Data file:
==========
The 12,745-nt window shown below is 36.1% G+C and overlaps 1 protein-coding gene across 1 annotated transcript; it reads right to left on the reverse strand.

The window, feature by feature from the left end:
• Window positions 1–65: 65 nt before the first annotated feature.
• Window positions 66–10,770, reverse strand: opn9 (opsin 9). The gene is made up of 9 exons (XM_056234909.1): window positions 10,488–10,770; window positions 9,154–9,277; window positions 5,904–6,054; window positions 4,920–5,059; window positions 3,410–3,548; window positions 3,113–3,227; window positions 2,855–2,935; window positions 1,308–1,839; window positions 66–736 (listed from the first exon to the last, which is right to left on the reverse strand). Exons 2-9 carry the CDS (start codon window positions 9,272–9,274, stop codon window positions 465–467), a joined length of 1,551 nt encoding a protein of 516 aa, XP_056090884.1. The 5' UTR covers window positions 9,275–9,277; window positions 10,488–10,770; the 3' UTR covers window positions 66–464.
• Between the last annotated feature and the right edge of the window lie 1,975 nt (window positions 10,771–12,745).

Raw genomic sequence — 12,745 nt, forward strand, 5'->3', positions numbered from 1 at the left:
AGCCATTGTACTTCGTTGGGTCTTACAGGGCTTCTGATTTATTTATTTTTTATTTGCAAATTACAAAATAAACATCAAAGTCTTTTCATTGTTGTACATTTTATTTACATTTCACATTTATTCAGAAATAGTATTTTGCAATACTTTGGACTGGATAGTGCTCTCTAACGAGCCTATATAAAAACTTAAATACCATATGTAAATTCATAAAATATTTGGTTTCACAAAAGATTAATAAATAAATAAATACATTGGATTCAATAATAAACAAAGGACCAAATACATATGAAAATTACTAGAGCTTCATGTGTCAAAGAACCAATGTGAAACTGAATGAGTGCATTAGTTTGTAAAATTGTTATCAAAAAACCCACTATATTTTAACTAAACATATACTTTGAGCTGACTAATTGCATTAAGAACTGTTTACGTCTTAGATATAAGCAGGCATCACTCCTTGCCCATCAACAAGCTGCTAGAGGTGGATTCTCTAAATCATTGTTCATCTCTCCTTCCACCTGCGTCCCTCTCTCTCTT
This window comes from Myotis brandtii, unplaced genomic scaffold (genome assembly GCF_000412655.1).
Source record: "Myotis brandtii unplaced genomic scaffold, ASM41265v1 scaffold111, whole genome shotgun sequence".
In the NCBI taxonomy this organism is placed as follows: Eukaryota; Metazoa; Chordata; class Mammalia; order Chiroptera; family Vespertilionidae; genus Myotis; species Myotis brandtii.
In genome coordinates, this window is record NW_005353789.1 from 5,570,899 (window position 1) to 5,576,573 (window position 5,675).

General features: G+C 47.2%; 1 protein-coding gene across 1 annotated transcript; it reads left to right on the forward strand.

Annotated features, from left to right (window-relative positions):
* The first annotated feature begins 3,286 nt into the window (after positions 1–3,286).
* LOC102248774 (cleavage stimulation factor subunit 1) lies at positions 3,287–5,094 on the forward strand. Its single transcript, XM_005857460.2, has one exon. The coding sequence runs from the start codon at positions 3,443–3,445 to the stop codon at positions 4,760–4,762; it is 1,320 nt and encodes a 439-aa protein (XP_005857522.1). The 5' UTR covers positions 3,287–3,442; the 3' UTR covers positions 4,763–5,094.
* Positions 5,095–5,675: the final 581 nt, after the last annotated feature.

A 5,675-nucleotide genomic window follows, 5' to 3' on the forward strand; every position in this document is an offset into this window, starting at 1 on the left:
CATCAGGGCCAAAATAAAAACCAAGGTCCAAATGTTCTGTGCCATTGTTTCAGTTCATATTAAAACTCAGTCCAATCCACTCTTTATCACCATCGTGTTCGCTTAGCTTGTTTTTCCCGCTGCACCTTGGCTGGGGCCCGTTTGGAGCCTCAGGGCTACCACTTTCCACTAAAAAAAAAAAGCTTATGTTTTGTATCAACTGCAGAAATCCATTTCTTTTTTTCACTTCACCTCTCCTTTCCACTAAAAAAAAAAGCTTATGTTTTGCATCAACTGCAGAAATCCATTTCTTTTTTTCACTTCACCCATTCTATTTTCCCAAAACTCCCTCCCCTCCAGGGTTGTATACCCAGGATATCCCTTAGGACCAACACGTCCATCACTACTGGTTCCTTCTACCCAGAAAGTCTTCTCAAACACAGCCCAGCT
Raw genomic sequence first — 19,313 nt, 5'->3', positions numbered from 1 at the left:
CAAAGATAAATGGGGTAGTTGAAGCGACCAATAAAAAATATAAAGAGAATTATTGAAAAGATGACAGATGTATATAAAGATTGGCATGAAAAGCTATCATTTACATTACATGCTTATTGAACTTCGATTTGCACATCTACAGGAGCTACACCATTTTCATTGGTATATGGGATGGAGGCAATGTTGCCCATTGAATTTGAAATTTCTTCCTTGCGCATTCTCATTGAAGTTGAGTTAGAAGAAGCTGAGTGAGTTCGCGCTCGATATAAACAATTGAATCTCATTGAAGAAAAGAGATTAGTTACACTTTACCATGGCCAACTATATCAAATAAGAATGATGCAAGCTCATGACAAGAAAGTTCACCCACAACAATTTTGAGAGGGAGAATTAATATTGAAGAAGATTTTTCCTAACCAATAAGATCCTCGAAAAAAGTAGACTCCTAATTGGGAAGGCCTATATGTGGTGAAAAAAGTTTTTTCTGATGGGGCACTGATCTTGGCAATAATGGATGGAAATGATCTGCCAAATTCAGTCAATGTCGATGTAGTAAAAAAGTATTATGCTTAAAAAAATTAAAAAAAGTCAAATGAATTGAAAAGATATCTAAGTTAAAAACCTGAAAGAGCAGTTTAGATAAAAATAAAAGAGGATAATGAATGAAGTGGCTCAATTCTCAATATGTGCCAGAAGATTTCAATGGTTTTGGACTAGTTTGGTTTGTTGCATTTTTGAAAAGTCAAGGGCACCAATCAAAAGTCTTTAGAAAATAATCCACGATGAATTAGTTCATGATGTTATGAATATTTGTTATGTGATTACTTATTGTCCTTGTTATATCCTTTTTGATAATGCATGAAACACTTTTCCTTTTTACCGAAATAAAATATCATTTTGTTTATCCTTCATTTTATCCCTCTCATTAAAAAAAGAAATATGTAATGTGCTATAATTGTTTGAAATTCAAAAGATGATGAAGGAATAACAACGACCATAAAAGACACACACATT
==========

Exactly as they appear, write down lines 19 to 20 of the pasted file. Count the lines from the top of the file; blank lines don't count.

Raw genomic sequence first — 19,313 nt, 5'->3', positions numbered from 1 at the left:
CAAAGATAAATGGGGTAGTTGAAGCGACCAATAAAAAATATAAAGAGAATTATTGAAAAGATGACAGATGTATATAAAGATTGGCATGAAAAGCTATCATTTACATTACATGCTTATTGAACTTCGATTTGCACATCTACAGGAGCTACACCATTTTCATTGGTATATGGGATGGAGGCAATGTTGCCCATTGAATTTGAAATTTCTTCCTTGCGCATTCTCATTGAAGTTGAGTTAGAAGAAGCTGAGTGAGTTCGCGCTCGATATAAACAATTGAATCTCATTGAAGAAAAGAGATTAGTTACACTTTACCATGGCCAACTATATCAAATAAGAATGATGCAAGCTCATGACAAGAAAGTTCACCCACAACAATTTTGAGAGGGAGAATTAATATTGAAGAAGATTTTTCCTAACCAATAAGATCCTCGAAAAAAGTAGACTCCTAATTGGGAAGGCCTATATGTGGTGAAAAAAGTTTTTTCTGATGGGGCACTGATCTTGGCAATAATGGATGGAAATGATCTGCCAAATTCAGTCAATGTCGATGTAGTAAAAAAGTATTATGCTTAAAAAAATTAAAAAAAGTCAAATGAATTGAAAAGATATCTAAGTTAAAAACCTGAAAGAGCAGTTTAGATAAAAATAAAAGAGGATAATGAATGAAGTGGCTCAATTCTCAATATGTGCCAGAAGATTTCAATGGTTTTGGACTAGTTTGGTTTGTTGCATTTTTGAAAAGTCAAGGGCACCAATCAAAAGTCTTTAGAAAATAATCCACGATGAATTAGTTCATGATGTTATGAATATTTGTTATGTGATTACTTATTGTCCTTGTTATATCCTTTTTGATAATGCATGAAACACTTTTCCTTTTTACCGAAATAAAATATCATTTTGTTTATCCTTCATTTTATCCCTCTCATTAAAAAAAGAAATATGTAATGTGCTATAATTGTTTGAAATTCAAAAGATGATGAAGGAATAACAACGACCATAAAAGACACACACATT